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3 June 2010 Investigation of gunshot residue patterns using milli-XRF-techniques: first experiences in casework
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Proceedings Volume 7729, Scanning Microscopy 2010; 772917 (2010)
Event: Scanning Microscopy 2010, 2010, Monterey, California, United States
The investigation of gunshot residue (GSR) patterns for shooting range estimation is usually based on visualizing the lead, copper, or nitrocellulose distributions on targets like fabric or adhesive tape by chemographic color tests. The method usually provides good results but has its drawbacks when it comes to the examination of ammunition containing lead-free primers or bloody clothing. A milli-X-ray fluorescence (m-XRF) spectrometer with a large motorized stage can help to circumvent these problems allowing the acquisition of XRF mappings of relatively large areas (up to 20 x 20 cm) in millimeter resolution within reasonable time (2-10 hours) for almost all elements. First experiences in GSR casework at the Forensic Science Institute of the Bundeskriminalamt (BKA) have shown, that m-XRF is a useful supplementation for conventional methods in shooting ranges estimation, which helps if there are problems in transferring a GSR pattern to secondary targets (e.g. bloody or stained garments) or if there is no suitable color test available for the element of interest. The resulting elemental distributions are a good estimate for the shooting range and can be evaluated by calculating radial distributions or integrated count rates of irregular shaped regions like pieces of human skin which are too small to be investigated with a conventional WD-XRF spectrometer. Beside a mapping mode the milli-XRF offers also point and line scan modes which can also be utilized in gunshot crime investigations as a quick survey tool to identify bullet holes based on the elements present in the wipe ring.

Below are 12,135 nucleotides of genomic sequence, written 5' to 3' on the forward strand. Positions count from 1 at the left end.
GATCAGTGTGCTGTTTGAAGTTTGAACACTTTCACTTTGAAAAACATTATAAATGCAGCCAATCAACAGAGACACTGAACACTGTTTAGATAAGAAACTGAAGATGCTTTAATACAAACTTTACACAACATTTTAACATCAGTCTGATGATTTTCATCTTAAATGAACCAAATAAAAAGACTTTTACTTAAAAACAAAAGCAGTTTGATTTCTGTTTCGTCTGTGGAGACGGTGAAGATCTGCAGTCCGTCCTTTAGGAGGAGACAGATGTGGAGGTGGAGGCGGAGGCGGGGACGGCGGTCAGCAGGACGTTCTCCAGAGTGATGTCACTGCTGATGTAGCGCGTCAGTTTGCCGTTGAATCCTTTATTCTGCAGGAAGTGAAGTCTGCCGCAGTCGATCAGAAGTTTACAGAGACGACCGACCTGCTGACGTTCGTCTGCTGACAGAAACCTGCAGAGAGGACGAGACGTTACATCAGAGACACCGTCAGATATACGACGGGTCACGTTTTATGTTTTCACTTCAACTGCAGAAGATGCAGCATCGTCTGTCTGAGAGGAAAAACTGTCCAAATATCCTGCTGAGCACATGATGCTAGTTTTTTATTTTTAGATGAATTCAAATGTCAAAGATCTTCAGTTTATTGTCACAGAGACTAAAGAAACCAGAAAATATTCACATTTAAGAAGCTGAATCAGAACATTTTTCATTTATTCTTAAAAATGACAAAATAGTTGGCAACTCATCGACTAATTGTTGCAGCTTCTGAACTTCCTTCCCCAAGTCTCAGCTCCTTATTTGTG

© (2010) COPYRIGHT Society of Photo-Optical Instrumentation Engineers (SPIE). Downloading of the abstract is permitted for personal use only.
Rüdiger Schumacher, Martin Barth, Dieter Neimke, and Ludwig Niewöhner "Investigation of gunshot residue patterns using milli-XRF-techniques: first experiences in casework", Proc. SPIE 7729, Scanning Microscopy 2010, 772917 (3 June 2010);

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